As always, Jeffreys explores race and identity, which he addressed directly on “Don’t Call Me Buckwheat,” notably with “Hail, Hail Rock ‘N’ Roll” and “The Color Line.”

Jeffreys himself found it hard to fit in (listen to “I May Not Be Your Kind’). His father was the product of black and white parents. His grandmother was Puerto Rican. His grandfather was part Native American. He was raised Catholic, the only family of color in church.

“There was the awkwardness of being different,” he says, singing a line from “Spanish Blood:” “Say you’re Spanish; say you’re Spanish blood.”

That’s what he did as a youth, pass as Spanish, not black. “I would hide and get through,” he adds, hiding in his own skin.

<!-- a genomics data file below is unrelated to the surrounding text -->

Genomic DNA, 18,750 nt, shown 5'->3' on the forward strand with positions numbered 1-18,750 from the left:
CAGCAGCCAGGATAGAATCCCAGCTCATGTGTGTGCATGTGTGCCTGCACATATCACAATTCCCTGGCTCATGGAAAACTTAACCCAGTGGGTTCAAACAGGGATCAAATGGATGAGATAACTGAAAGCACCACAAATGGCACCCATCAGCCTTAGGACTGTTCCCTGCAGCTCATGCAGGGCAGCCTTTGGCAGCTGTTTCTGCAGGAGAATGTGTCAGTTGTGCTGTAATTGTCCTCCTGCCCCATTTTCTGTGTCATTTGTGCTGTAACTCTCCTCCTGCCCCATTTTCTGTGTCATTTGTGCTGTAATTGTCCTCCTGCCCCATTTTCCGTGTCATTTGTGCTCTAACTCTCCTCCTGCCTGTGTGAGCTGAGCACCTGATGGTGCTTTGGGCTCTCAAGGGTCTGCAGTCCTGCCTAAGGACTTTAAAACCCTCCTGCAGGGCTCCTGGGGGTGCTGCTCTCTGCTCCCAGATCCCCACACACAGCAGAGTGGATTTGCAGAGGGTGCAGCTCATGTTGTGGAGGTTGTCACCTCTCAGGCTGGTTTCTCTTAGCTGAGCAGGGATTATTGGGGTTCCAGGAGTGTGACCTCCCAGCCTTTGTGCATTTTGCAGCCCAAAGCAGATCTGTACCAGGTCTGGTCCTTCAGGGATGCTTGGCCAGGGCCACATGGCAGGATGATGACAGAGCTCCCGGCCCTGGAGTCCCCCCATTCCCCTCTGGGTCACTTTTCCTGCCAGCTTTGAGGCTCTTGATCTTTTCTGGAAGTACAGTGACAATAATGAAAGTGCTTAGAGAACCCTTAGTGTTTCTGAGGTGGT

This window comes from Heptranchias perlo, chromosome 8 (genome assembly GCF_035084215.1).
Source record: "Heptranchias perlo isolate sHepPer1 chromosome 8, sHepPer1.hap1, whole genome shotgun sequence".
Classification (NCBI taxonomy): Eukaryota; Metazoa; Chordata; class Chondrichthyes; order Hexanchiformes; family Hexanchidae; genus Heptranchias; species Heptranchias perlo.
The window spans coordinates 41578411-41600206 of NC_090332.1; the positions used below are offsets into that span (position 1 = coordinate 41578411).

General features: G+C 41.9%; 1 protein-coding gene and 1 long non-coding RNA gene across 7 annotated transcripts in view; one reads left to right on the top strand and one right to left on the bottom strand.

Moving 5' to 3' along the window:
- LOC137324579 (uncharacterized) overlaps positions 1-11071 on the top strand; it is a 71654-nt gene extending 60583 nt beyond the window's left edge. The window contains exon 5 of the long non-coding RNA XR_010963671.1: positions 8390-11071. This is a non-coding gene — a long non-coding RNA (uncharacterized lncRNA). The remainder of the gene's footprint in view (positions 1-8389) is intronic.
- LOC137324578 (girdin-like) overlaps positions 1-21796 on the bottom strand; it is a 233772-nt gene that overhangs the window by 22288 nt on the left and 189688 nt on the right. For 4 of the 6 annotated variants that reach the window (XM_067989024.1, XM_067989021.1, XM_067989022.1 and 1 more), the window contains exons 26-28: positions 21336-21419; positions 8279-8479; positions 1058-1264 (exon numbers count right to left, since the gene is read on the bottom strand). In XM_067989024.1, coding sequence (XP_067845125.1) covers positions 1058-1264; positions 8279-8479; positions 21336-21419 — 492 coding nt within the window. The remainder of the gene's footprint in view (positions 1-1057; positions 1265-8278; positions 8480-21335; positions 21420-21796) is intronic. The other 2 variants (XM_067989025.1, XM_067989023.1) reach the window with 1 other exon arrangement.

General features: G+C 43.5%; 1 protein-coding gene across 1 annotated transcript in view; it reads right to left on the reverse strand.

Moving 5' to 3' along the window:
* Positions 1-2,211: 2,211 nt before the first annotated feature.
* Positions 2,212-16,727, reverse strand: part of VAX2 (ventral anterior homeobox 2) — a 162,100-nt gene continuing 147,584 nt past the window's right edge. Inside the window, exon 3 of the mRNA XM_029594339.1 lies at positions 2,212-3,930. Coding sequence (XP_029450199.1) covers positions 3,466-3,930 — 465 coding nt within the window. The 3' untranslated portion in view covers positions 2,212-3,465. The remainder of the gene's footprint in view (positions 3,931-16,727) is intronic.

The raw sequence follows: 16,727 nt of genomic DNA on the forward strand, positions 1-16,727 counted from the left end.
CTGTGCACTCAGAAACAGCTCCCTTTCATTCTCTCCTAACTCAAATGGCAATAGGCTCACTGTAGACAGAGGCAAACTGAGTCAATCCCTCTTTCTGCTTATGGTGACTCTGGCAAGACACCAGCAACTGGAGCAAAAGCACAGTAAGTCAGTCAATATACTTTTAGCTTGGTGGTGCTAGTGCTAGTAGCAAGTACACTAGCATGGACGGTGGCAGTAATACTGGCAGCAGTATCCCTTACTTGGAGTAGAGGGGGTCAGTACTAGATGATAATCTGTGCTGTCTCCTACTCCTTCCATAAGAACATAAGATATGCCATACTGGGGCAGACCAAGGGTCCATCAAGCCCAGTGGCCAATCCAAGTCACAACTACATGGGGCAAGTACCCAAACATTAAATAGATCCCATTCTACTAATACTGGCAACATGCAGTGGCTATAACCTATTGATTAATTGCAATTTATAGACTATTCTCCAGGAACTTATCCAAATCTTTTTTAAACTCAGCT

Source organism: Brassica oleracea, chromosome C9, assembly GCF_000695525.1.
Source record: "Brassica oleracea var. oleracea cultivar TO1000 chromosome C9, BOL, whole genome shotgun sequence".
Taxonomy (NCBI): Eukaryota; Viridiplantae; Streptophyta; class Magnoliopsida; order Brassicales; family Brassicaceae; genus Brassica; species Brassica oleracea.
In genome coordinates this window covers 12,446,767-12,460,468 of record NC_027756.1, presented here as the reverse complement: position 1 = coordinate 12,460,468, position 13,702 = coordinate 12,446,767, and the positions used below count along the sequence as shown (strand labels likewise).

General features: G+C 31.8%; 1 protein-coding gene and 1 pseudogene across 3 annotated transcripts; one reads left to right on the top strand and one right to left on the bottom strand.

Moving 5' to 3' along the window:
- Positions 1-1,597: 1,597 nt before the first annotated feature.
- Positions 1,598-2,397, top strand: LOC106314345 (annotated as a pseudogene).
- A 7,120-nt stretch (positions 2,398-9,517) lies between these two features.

And he notes that his daughter is a mixture of races as well and “lives in a world that is totally accepting. She said to me, ‘Dad, that’s your problem, not mine.’ ”

“I absolutely love to see my daughter with her friends hanging out on the basketball court with all kinds of kids,” he adds. “It’s that way now.”

Jeffreys started singing in kindergarten. He remembers crooning “Do the Huckle Buck,” offering a few lines during the interview. When he was older, he sang “It’s Almost Tomorrow” at an assembly. “That was it, man,” he says remembering. “That was the way a career started.”
After studying at Syracuse and abroad in Italy, he dropped out of graduate school and started a band. He moved upstate for a while, then returned to the city.

In 1973, he released his first solo album, “Garland Jeffreys.” A single not on the album, “Wild in the Streets,” became an FM radio hit. Among those who played on the tune were Dr. John and the Brecker Brothers.